Top Researchers Gather in Berlin for the 54th European Association for the Study of Diabetes Annual Meeting

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For 54 years, leading researchers from around the world have discussed the latest diabetes advances at the annual meeting of the European Association for the Study of Diabetes (EASD). At this year’s meeting, from October 1-5 in Berlin, more than 45 studies were presented by JDRF researchers, funded now or in the past, working to cure, prevent and treat type 1 diabetes (T1D).

Among the advances featured this year was a new JDRF-funded study, published in The Lancet, which shows closed loop “artificial pancreas” insulin delivery systems offer better glucose control and reduced risk of hypoglycemia compared with sensor-augmented pump therapy. Among study participants, the proportion of time that glucose was in target range was significantly higher in the closed loop group (65 percent) compared with the control group (54 percent).

JDRF Research Director Daniel Finan, Ph.D., called the study “significant in that it adds to the ever-growing body of evidence showing that closed loop insulin delivery systems improve outcomes and reduce burden for people with type 1 diabetes.”

Research for the study was conducted by Roman Hovorka, Ph.D., and his colleagues at the University of Cambridge Metabolic Research Laboratories, the Wellcome Trust-MRC Institute of Cambridge Metabolic Research Laboratories and Addenbrooke’s Hospital in Cambridge, U.K. In this video, hear Professor Hovorka discuss what the exciting results mean for the T1D community.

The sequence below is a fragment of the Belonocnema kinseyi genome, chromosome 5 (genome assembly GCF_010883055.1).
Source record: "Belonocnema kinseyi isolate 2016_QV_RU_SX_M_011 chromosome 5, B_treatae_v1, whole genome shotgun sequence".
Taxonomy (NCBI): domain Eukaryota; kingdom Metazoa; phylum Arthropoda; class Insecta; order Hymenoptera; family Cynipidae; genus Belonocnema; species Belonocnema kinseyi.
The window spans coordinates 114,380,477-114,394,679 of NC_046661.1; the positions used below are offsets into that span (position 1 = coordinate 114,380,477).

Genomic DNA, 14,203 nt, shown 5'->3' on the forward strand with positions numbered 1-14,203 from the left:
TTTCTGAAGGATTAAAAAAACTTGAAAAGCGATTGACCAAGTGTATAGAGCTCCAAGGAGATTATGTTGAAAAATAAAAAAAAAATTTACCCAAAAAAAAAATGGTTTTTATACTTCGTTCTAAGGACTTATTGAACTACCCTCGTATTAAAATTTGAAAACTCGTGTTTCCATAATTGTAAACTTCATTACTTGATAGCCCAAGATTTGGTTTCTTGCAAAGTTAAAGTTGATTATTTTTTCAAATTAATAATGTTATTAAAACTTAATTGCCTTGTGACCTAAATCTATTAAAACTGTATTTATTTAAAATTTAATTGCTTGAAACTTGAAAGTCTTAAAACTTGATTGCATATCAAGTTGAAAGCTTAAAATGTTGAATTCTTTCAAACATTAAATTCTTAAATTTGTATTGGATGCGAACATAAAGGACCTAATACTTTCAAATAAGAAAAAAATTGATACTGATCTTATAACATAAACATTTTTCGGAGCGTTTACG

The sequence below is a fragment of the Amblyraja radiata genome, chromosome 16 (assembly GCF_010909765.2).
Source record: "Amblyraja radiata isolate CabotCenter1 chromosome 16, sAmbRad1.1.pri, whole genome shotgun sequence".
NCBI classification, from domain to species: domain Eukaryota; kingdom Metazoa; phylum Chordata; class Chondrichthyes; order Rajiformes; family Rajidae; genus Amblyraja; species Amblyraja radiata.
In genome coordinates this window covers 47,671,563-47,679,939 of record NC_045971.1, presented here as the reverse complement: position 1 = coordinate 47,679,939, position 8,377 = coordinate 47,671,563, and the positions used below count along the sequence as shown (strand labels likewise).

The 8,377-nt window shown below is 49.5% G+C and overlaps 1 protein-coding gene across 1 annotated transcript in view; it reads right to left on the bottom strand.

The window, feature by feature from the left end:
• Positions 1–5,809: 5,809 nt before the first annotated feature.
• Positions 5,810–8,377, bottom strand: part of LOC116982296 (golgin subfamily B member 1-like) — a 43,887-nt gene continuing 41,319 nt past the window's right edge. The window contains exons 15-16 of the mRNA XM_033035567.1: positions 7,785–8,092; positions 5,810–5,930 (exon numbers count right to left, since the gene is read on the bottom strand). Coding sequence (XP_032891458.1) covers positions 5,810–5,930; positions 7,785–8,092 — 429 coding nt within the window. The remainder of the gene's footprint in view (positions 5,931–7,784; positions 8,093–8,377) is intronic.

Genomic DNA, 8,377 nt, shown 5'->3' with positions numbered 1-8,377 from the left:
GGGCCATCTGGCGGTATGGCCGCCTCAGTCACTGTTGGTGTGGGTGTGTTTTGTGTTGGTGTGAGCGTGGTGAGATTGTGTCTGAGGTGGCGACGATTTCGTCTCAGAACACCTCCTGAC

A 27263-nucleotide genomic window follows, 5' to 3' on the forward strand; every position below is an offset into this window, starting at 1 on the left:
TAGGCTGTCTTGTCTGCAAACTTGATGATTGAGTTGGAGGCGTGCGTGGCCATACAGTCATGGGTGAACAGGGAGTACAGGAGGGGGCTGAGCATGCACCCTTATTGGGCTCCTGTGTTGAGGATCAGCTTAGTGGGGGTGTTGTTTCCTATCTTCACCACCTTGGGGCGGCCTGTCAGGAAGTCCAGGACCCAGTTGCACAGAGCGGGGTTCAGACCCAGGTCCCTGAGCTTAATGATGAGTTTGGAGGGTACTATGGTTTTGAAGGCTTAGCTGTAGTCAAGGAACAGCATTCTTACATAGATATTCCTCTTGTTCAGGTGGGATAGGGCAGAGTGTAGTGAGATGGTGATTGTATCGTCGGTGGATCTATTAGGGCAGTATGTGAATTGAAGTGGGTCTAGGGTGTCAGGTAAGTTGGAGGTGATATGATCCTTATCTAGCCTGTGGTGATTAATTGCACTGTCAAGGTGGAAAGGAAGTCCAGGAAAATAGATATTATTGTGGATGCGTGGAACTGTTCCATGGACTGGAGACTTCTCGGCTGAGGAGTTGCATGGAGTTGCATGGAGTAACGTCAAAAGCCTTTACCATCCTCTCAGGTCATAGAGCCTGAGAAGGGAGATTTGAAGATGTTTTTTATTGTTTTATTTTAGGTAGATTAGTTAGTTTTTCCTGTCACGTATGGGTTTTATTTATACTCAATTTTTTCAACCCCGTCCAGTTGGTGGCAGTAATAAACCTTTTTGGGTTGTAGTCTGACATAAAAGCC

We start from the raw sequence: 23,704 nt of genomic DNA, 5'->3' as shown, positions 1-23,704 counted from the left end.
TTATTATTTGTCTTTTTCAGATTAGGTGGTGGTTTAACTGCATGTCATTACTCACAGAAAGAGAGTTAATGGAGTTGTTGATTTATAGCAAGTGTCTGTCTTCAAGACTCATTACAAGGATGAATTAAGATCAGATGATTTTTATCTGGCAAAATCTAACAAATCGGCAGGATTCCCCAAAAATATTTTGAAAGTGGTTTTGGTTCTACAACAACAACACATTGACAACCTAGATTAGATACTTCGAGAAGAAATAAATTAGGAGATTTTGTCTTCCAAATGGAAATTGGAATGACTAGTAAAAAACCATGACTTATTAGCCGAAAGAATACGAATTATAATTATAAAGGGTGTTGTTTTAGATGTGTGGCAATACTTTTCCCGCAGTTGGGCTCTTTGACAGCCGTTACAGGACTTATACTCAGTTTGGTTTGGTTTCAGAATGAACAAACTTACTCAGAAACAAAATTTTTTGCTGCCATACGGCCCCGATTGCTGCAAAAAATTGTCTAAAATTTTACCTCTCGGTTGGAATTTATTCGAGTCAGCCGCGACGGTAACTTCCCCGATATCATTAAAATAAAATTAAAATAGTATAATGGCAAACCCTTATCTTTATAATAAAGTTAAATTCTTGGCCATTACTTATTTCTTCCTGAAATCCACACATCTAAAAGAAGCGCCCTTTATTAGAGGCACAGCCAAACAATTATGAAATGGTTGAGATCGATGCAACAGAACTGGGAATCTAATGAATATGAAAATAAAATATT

Other highlights of JDRF-funded research shared at the conference included:

  • JDRF-funded scientist Roy Beck, Ph.D., presented data from a T1D Exchange study of healthy people without diabetes, which helps define what a “normal” glucose range is. The work is showing that perhaps “normal” glucose varies over a broader range than we previously appreciated and will serve as an important step toward benchmarking continuous glucose monitor (CGM) outcomes for T1D management.
  • In clinical trials of sotagliflozin (Zynquista™), which blocks both SGLT-1 and SGLT-2, 89 percent of people with T1D who were randomized to sotagliflozin said they wanted to remain on the study medication. We hope that this is taken into account when it comes down to its approval in the spring! In 2015, JDRF jointly funded a phase II clinical trial to test sotagliflozin in young adults, and showed that the drug had several benefits in T1D, above and beyond reductions in HbA1c.
  • Bruce Perkins, M.D., M.P.H., a JDRF grantee since 2001, presented on EASE-2 and EASE-3 studies of empagliflozin (Jardiance®), a SGLT-1 inhibitor, in T1D, showing that there was an absence of increased diabetic ketoacidosis (DKA) risk with the lowest dose of empagliflozin. When will empagliflozin be submitted for approval? Time will tell.

Throughout the event, updates from Berlin were shared on the @JDRFResearch Twitter page. Visit the page for video recaps and links to the important research advances presented this year at EASD.

By Ayana Young